قانون قدرت دو برابر در توزیع درآمد: تعاریف و شواهد
|کد مقاله||سال انتشار||تعداد صفحات مقاله انگلیسی||ترجمه فارسی|
|11125||2012||18 صفحه PDF||سفارش دهید|
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Publisher : Elsevier - Science Direct (الزویر - ساینس دایرکت)
Journal : Journal of Economic Behavior & Organization, Volume 84, Issue 1, September 2012, Pages 364–381
Conditional on education and experience, the distribution of personal labor income appears to be double Pareto, a distribution that obeys the power law in both the upper and lower tails. In particular, the error term of the classical Mincer equation appears to be Laplace, or double exponential. This “double power law” is not rejected by goodness-of-fit tests. I compare two diffusion processes (one mean-reverting, the other unit root) with a stationary double Pareto distribution as a model of income dynamics. The data favors the mean-reverting process for modeling income dynamics over the unit root process
The last decade saw a renewed interest in the power law behavior of economic and financial data (Gabaix, 1999 and Gabaix, 2009). While previous investigators have mostly focused on the upper tail since the discovery of power laws in the size distribution of income and wealth by Pareto, 1896a and Pareto, 1896b,1 there are some recent evidences that the power law (with a positive power) also holds for the lower tail (Reed, 2003, Reed and Wu, 2008 and Toda, 2011), a phenomenon predicted long ago by Champernowne (1953). This “double power law” behavior is interesting in its own right but has not yet captured much attention in the literature. This paper addresses two questions: (1) is the double power law behavior in the income distribution real?, and (2) if so, what is the mechanism that generates the double power law behavior? The first question concerns income distribution and the second income dynamics. Although income distribution and income dynamics are closely connected as the income distribution is the cross-sectional distribution of income dynamics, these two topics have evolved somehow separately in the literature. For instance, most studies on income distribution deal with the unconditional distribution (hence do not control for individual characteristics),2 whereas the income dynamics literature does control for individual characteristics but seems to pay little attention to the resulting income distribution, let alone the double power law behavior.3 The key to connect the two topics lies in the literature of human capital that starts with Mincer (1958), which has successfully related education and experience to (the conditional mean of) personal income (Lemieux, 2006). We focus on the error term of the classical Mincer equation (Mincer, 1974) to explain the double power law behavior of the conditional income distribution. This paper consists of two parts. In Section 2, using cross-sections of U.S. male labor income data drawn from the Current Population Survey (CPS) and the Panel Study of Income Dynamics (PSID), I find by graphical inspection that the conditional income distribution (conditional on schooling and experience) is approximately double Pareto, or the conditional log income distribution is approximately Laplace. This is a much stronger claim than the traditional view that the upper tail of the income distribution obeys the power law (Pareto, 1896a and Mandelbrot, 1960). Although for our data the graphical test is convincing enough, I further check by goodness-of-fit tests because I believe that the failure of evaluating the income distribution models by specification tests4 is partly responsible for the lack of consensus in the functional form of income distribution. Although the double Pareto conjecture (that the double Pareto distribution fits the conditional income distribution in the entire range) is rejected by the Kolmogorov test, the weaker conjecture that the conditional income distribution obey the double power law is not. In Section 3, I compare two income dynamics models with stationary double Pareto distributions. The one proposed by Alfarano et al. (2012) in the context of the firm profit rates (returns on assets) is mean-reverting, whereas the other proposed independently by Gabaix (1999) and Reed, 2001 and Reed, 2003 is a unit root process. Using a panel of U.S. male labor income data for 1968–1993 drawn from the PSID, I find that the data favors the model of Alfarano et al. (2012).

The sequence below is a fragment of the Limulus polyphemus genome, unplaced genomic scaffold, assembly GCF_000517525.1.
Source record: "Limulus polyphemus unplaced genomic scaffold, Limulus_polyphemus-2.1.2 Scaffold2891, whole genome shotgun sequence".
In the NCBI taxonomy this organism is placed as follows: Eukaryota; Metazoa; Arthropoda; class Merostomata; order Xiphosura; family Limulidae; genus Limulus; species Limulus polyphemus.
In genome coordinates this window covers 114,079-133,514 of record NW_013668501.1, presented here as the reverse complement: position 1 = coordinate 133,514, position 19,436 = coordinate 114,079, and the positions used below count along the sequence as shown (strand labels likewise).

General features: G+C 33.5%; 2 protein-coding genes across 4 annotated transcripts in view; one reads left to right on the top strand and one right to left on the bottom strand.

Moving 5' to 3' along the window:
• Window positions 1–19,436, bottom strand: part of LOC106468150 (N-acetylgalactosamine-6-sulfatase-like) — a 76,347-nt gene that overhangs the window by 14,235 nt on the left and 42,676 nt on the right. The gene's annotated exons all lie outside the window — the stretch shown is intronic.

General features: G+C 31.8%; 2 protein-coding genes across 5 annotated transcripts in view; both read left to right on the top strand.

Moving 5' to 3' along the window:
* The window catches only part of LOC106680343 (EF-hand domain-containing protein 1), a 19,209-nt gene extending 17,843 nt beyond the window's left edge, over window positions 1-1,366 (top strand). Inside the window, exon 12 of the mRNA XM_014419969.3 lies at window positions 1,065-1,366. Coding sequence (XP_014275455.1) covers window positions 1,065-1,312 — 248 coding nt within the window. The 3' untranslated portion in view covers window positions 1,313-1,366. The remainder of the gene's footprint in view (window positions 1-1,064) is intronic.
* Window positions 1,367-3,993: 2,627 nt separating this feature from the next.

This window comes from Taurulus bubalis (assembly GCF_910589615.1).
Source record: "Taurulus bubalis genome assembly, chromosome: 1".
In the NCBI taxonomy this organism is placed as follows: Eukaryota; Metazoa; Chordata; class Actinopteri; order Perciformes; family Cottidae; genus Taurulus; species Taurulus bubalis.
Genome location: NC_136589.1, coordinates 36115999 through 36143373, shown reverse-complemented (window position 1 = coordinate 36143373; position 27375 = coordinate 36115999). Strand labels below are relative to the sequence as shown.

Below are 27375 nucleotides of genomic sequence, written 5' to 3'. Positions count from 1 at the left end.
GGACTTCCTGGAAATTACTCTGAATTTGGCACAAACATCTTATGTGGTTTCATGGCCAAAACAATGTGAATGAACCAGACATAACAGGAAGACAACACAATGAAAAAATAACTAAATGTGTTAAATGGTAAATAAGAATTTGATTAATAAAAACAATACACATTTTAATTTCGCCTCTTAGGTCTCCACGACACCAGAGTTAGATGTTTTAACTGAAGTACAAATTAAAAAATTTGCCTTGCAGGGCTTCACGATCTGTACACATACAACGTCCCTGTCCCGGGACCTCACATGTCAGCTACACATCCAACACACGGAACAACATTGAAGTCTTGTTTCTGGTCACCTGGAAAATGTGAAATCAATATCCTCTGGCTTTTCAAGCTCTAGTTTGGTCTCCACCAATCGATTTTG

نتیجه گیری انگلیسی
In this paper I suggested that the double Pareto distribution fits well to the personal income distribution data once we control for education and experience using the Mincer equation. I also showed that the double Pareto distribution is stationary for two simple continuous-time income dynamics models (one stationary due to Alfarano et al. (2012) and the other nonstationary due to Gabaix (1999) and Reed (2003)), and the data favors the stationary model. Although the power law in the upper tail of economic and financial data has received a lot of attention in the past decade, the power law seems to hold also in the lower tail in a wide range of data (e.g., Giesen et al. (2010)). This ‘double power law’ is a phenomenon that deserves more investigation.